On Friday, US District Judge J. Frederick Motz rejected Microsoft's proposed settlement of more than 100 class-action lawsuits, citing the unfair advantage such a settlement would give the company over Apple in the education market. The class-action lawsuits--launched in the days after the court found Microsoft guilty of sweeping antitrust violations--accuse the company of overcharging consumers for Windows. Under terms of the rejected deal (which Microsoft proposed last November), Microsoft would have contributed $1 billion worth of software, refurbished computers, and training to thousands of the poorest schools in the United States. But Apple and other companies complained that the deal simply gave Microsoft a state-sponsored opening in the educational market, one of the few remaining markets not yet dominated by the software giant. Judge Motz agreed with this assessment.
"In the words of the opponents of the proposed settlement, the donation of free software could be viewed as constituting 'court-approved predatory pricing'," Motz wrote in his ruling. "Although eligible schools would be free to apply for grants for non-Microsoft software and although the Foundation \[that would be set up under terms of the settlement\] would be bound by its charter not to discriminate against schools making such grant requests, it would be a fact ... that, under the agreement, Microsoft software would be genuinely free, whereas the purchase of non-Microsoft software through the foundation would decrease the amount of funds available for other purposes."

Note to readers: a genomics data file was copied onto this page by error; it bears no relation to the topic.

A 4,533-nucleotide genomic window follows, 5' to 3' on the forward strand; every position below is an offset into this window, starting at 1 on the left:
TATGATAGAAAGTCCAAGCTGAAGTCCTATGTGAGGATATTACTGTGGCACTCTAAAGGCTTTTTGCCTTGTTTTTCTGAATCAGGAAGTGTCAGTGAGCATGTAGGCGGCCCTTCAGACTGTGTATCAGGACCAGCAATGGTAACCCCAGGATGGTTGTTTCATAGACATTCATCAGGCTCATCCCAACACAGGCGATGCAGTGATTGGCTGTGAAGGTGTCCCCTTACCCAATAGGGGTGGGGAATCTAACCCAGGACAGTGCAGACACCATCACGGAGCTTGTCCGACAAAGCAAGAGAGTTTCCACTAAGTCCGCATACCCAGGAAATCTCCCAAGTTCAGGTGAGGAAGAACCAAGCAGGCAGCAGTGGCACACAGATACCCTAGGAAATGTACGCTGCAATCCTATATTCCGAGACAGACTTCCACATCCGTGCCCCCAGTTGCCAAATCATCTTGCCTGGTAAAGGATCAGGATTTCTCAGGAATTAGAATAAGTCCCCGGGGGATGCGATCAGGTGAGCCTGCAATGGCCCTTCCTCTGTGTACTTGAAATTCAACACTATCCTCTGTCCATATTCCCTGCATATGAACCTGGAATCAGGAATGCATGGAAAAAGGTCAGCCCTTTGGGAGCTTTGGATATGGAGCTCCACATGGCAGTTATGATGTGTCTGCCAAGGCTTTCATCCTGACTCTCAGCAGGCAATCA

The judge also seems open to Apple and Linux-maker Red Hat Software settlement proposals, which suggest that the court require Microsoft to provide the entire $1 billion settlement in cash. This compromise would let the schools choose the software and hardware they want. If Microsoft competed successfully in such a case, the judge wrote, the company "would recoup a substantial portion of its donation." Judge Motz also suggested that if Microsoft simply increased the amount of cash it planned to donate and provided free software that wouldn't be counted toward the total value of the deal, he'd be more open to approving the settlement.
Throughout his 21-page decision, Judge Motz made it clear that the proposed settlement isn't too far off from a successful resolution, and that he'd approve a similar plan. He brushed aside arguments that he should reject the settlement because the class that brought the charges--primarily consumers who got Windows with new PCs--didn't benefit from the punishment, citing legal precedent. Microsoft will likely continue settlement talks with the plaintiffs and arrive at a second agreement, one that would be more amenable to Judge Motz.